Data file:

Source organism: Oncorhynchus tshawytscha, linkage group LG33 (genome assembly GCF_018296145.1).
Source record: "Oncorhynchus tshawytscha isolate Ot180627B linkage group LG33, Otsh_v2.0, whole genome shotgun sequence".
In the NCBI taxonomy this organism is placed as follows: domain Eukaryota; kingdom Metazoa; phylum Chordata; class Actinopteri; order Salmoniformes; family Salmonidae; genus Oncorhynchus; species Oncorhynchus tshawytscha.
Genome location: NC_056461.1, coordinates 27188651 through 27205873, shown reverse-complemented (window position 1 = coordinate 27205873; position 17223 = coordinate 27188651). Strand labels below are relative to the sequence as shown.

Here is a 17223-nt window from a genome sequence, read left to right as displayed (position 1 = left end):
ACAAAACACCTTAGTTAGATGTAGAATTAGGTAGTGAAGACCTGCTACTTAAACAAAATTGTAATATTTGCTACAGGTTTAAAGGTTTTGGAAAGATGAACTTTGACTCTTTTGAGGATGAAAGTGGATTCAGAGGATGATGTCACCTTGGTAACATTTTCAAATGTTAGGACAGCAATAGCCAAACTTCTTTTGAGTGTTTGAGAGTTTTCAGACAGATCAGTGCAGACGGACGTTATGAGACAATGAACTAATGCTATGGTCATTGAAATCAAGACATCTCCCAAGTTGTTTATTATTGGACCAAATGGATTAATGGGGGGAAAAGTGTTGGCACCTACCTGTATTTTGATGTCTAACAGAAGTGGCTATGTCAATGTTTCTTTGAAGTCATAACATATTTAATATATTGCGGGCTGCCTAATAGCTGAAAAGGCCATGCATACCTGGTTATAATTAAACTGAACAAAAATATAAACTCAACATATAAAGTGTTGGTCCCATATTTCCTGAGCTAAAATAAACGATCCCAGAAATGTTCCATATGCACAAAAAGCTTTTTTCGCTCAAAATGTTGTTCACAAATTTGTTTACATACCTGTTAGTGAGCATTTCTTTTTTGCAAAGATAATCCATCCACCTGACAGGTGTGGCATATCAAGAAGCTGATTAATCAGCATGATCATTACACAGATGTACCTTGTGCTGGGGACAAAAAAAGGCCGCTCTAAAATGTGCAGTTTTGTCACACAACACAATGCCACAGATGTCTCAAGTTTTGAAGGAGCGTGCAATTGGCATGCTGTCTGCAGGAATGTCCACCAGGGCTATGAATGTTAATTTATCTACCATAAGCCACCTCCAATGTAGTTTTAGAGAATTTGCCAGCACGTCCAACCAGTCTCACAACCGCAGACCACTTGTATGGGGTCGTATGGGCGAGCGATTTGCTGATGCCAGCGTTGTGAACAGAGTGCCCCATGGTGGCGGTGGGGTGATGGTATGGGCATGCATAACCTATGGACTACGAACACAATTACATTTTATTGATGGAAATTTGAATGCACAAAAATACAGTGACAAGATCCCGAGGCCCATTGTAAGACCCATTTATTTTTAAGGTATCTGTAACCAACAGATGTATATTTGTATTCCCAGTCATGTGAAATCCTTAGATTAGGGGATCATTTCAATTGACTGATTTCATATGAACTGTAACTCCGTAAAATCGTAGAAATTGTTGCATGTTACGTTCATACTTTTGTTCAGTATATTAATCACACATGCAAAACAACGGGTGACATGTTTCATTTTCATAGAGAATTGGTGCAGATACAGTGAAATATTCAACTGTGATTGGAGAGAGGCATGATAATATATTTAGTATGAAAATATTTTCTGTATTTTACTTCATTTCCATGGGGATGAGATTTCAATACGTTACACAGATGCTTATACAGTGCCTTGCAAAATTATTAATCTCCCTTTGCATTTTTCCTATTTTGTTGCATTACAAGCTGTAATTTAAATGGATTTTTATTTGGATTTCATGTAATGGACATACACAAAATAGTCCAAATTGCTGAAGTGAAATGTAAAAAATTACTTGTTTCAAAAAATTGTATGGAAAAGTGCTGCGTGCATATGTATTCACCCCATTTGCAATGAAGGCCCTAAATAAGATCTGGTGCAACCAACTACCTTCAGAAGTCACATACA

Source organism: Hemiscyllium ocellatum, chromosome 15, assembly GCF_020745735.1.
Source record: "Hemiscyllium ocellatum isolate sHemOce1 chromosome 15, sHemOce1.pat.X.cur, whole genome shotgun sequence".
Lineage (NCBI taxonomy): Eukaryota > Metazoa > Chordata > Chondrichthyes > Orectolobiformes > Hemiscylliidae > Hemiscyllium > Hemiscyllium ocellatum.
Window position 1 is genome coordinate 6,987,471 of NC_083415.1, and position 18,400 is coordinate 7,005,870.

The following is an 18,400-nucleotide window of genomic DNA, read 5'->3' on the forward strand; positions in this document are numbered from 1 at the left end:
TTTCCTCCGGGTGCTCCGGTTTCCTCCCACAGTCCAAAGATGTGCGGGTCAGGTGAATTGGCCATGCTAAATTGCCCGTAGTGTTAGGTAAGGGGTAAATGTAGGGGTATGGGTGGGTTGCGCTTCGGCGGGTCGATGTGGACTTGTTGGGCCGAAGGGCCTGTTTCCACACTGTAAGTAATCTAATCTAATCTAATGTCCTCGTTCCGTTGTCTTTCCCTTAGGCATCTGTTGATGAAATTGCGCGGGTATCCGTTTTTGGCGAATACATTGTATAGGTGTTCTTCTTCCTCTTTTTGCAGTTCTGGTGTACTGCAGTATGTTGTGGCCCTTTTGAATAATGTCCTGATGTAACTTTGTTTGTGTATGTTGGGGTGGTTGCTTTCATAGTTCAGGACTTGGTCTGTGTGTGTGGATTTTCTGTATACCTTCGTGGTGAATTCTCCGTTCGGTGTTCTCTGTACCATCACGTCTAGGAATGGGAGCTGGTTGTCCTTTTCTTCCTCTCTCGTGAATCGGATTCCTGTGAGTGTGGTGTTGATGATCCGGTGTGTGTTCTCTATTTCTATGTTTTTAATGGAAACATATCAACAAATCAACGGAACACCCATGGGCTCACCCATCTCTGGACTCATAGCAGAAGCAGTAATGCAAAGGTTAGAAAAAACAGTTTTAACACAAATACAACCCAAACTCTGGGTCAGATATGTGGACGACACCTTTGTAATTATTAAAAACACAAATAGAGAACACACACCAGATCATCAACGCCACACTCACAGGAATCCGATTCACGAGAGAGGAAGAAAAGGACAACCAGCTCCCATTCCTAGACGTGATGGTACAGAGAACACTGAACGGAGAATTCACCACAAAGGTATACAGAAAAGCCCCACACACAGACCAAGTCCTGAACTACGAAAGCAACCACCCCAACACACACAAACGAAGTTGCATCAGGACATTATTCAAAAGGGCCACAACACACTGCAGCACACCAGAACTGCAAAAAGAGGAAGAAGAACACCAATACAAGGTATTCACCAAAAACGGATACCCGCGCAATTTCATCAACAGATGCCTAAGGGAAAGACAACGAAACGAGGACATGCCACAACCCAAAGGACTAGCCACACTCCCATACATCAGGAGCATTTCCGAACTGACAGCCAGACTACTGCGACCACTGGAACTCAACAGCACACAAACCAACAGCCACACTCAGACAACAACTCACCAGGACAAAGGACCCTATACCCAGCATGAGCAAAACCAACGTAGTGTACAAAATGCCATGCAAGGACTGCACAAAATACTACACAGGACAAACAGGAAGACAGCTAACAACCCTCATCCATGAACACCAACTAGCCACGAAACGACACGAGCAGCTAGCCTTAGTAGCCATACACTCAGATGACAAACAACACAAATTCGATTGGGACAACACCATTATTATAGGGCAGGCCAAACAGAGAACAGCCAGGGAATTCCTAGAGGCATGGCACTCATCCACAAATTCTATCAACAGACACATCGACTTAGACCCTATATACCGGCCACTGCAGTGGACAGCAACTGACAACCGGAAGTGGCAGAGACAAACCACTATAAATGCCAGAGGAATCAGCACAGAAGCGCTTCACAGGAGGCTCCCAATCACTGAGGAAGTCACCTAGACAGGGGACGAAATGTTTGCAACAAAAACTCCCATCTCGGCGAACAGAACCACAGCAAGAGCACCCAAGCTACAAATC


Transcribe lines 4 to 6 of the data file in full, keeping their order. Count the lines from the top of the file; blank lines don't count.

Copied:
Genome location: NC_056461.1, coordinates 27188651 through 27205873, shown reverse-complemented (window position 1 = coordinate 27205873; position 17223 = coordinate 27188651). Strand labels below are relative to the sequence as shown.

Here is a 17223-nt window from a genome sequence, read left to right as displayed (position 1 = left end):
ACAAAACACCTTAGTTAGATGTAGAATTAGGTAGTGAAGACCTGCTACTTAAACAAAATTGTAATATTTGCTACAGGTTTAAAGGTTTTGGAAAGATGAACTTTGACTCTTTTGAGGATGAAAGTGGATTCAGAGGATGATGTCACCTTGGTAACATTTTCAAATGTTAGGACAGCAATAGCCAAACTTCTTTTGAGTGTTTGAGAGTTTTCAGACAGATCAGTGCAGACGGACGTTATGAGACAATGAACTAATGCTATGGTCATTGAAATCAAGACATCTCCCAAGTTGTTTATTATTGGACCAAATGGATTAATGGGGGGAAAAGTGTTGGCACCTACCTGTATTTTGATGTCTAACAGAAGTGGCTATGTCAATGTTTCTTTGAAGTCATAACATATTTAATATATTGCGGGCTGCCTAATAGCTGAAAAGGCCATGCATACCTGGTTATAATTAAACTGAACAAAAATATAAACTCAACATATAAAGTGTTGGTCCCATATTTCCTGAGCTAAAATAAACGATCCCAGAAATGTTCCATATGCACAAAAAGCTTTTTTCGCTCAAAATGTTGTTCACAAATTTGTTTACATACCTGTTAGTGAGCATTTCTTTTTTGCAAAGATAATCCATCCACCTGACAGGTGTGGCATATCAAGAAGCTGATTAATCAGCATGATCATTACACAGATGTACCTTGTGCTGGGGACAAAAAAAGGCCGCTCTAAAATGTGCAGTTTTGTCACACAACACAATGCCACAGATGTCTCAAGTTTTGAAGGAGCGTGCAATTGGCATGCTGTCTGCAGGAATGTCCACCAGGGCTATGAATGTTAATTTATCTACCATAAGCCACCTCCAATGTAGTTTTAGAGAATTTGCCAGCACGTCCAACCAGTCTCACAACCGCAGACCACTTGTATGGGGTCGTATGGGCGAGCGATTTGCTGATGCCAGCGTTGTGAACAGAGTGCCCCATGGTGGCGGTGGGGTGATGGTATGGGCATGCATAACCTATGGACTACGAACACAATTACATTTTATTGATGGAAATTTGAATGCACAAAAATACAGTGACAAGATCCCGAGGCCCATTGTAAGACCCATTTATTTTTAAGGTATCTGTAACCAACAGATGTATATTTGTATTCCCAGTCATGTGAAATCCTTAGATTAGGGGATCATTTCAATTGACTGATTTCATATGAACTGTAACTCCGTAAAATCGTAGAAATTGTTGCATGTTACGTTCATACTTTTGTTCAGTATATTAATCACACATGCAAAACAACGGGTGACATGTTTCATTTTCATAGAGAATTGGTGCAGATACAGTGAAATATTCAACTGTGATTGGAGAGAGGCATGATAATATATTTAGTATGAAAATATTTTCTGTATTTTACTTCATTTCCATGGGGATGAGATTTCAATACGTTACACAGATGCTTATACAGTGCCTTGCAAAATTATTAATCTCCCTTTGCATTTTTCCTATTTTGTTGCATTACAAGCTGTAATTTAAATGGATTTTTATTTGGATTTCATGTAATGGACATACACAAAATAGTCCAAATTGCTGAAGTGAAATGTAAAAAATTACTTGTTTCAAAAAATTGTATGGAAAAGTGCTGCGTGCATATGTATTCACCCCATTTGCAATGAAGGCCCTAAATAAGATCTGGTGCAACCAACTACCTTCAGAAGTCACATACA